Recently we had our bath and massage—part of our training as Interpretation volunteers at Hot Springs National Park. I didn’t get anything out of my only previous experience with a hot tub and I have never liked someone even massaging my shoulders. So I really wasn’t looking forward to a traditional bath and certainly not to a massage. For 175 years men and women have been coming to Hot Springs, Arkansas, for the baths, usually as a form of medical treatment, more recently as a form of relaxation. I found the experience better than I anticipated (or, at least, not as bad as I expected). It was relaxing and comfortable. But I am relaxed. I decided I prefer the physical sensations of running, weight training and hiking to a relaxing whirlpool bath, hot packs, steam cabinet and massage. The massage was not as uncomfortable or to be avoided at all costs as I had imagined. But, unless I’ve injured myself, pulled muscles or over-worked, it’s not to be sought.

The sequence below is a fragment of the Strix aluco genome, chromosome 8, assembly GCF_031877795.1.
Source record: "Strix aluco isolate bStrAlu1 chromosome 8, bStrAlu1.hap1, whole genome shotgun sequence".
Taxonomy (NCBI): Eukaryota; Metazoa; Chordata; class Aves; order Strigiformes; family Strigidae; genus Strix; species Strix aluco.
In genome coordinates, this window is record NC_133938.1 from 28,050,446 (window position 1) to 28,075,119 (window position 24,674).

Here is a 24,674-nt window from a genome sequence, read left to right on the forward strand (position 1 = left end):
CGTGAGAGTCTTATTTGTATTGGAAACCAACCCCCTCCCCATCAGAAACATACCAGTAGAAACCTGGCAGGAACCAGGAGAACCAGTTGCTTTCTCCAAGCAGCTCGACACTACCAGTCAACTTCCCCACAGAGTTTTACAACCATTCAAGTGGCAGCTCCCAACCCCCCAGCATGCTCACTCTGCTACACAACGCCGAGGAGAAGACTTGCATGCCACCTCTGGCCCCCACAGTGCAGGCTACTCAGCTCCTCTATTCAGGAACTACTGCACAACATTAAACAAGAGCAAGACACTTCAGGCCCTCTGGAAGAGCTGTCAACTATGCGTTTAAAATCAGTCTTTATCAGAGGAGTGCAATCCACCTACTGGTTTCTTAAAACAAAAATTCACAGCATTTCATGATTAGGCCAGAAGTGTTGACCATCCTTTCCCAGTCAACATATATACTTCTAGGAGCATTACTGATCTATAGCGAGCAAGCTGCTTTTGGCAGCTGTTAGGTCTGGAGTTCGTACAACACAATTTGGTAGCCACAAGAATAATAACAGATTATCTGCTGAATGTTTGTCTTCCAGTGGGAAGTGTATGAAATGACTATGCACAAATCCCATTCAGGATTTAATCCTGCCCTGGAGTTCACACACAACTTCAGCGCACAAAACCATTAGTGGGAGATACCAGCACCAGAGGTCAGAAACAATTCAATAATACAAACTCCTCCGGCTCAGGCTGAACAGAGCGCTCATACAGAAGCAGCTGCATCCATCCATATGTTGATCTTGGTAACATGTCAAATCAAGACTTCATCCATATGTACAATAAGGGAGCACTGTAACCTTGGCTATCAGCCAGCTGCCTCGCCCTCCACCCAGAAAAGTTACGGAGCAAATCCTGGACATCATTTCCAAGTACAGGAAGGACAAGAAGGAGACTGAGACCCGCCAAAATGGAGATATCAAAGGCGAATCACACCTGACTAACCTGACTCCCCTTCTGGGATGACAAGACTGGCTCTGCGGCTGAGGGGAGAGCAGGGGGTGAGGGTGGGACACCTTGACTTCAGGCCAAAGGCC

In April Hot Springs National Park celebrated its 175th anniversary. In 1832 the springs were set aside (reserved) for the use of the people of the United States by a resolution of congress signed by President Andrew Jackson. The area was called a Reservation until 1921, when it was became a National Park. The celebration of the anniversary included festivities on April 20-21 with an actor portraying President Jackson, dignitaries and dancers from the City of Hot Springs’ sister city, Hanamaki, Japan, special concerts and art shows, and various governmental workshops in the bathhouses that are being stabilized on Bathhouse Row.
The following weekend there was a Walk Through History--living history presentations on various aspects of the history of Hot Springs National Park. I had never attended such a living history presentation and wasn’t very interested. But I did go to two talks—one concerning the depression-era program to house and treat indigent syphilis patients and another about conditions here during the Civil War. Both were excellent. If I ever have the chance to attend a similar event elsewhere, I will take advantage of it. Re-enactors add so much life to history.